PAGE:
Arial in Hogsmeade?

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Eric Doctor's picture
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Joined: 16 Jan 2008 - 3:27pm
Arial in Hogsmeade?
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One of my good friends is in Orlando this weekend for the opening of The Wizarding World of Harry Potter at Universal Islands of Adventure. I was flipping through her photos, when I saw this:

Now, I know that the wizards have previously established themselves to not be great graphic designers (see this thread), so I can excuse the mismatched alignments in the fares table. But you would think that without access to digital technology the wizarding world would provide some sanctuary from that oh-so-ubiquitous Arial. But no, even in the wizarding world it appears that Arial manages to make its presence felt.

Kevin Pease's picture
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Joined: 19 Oct 2003 - 5:03pm
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I'm not seeing the Arial. I don't think the days are Arial. The departure cities could be, but it's too small to tell.

Eric Doctor's picture
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Joined: 16 Jan 2008 - 3:27pm
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Pretty sure the days are. Look at the Rs on Thursday and Saturday.

Kevin Pease's picture
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Joined: 19 Oct 2003 - 5:03pm
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The R just means it's not Helvetica. This looks like an older gothic. The O and D are wide and circular, L is narrower, and the waist of the Y is much higher.

Eric Doctor's picture
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Joined: 16 Jan 2008 - 3:27pm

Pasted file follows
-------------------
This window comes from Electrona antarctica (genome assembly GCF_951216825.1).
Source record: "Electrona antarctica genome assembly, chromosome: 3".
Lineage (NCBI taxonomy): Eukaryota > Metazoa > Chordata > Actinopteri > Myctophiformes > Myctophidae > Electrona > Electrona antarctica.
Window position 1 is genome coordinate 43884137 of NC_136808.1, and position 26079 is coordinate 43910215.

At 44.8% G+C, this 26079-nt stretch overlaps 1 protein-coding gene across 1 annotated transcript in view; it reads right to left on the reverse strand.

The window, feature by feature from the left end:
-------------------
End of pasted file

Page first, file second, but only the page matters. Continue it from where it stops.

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Having seen another image, it's now rather clear to me that it's not Arial. Apologies for the misunderstanding.

Nick Shinn's picture
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Joined: 8 Jul 2003 - 11:00am
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"Litterae propioribus!"

Steven Acres's picture
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Joined: 2 Apr 2009 - 2:09am
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I have always enjoyed the type treatments in the movies. The wizarding world is wild and chaotic, so their papers reflect that. Why should they be properly designed? I doubt there are any designers in the wizarding world. If I could teleport and create fire with a wand, I don't think I'd be a designer, either. :)

Craig Eliason's picture
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Joined: 19 Mar 2004 - 1:44pm
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The hard kerning (e.g. of "AY" and "AT") works against the vintage feel to my eye.

Nick Shinn's picture
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Joined: 8 Jul 2003 - 11:00am
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If I could teleport and create fire with a wand, I don't think I'd be a designer, either.

However, spoken spells are useful magic, and a part of every wizard's education.
So some wizards are drawn to specialize in that more literary, and sometimes even typographic aspect of their world (just as some muggles are in our world) -- and devise kerning spells such as the one above.

Steven Acres's picture
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Joined: 2 Apr 2009 - 2:09am
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You're right, I totally forgot about the typographic spells.

"Redigo intercapedo!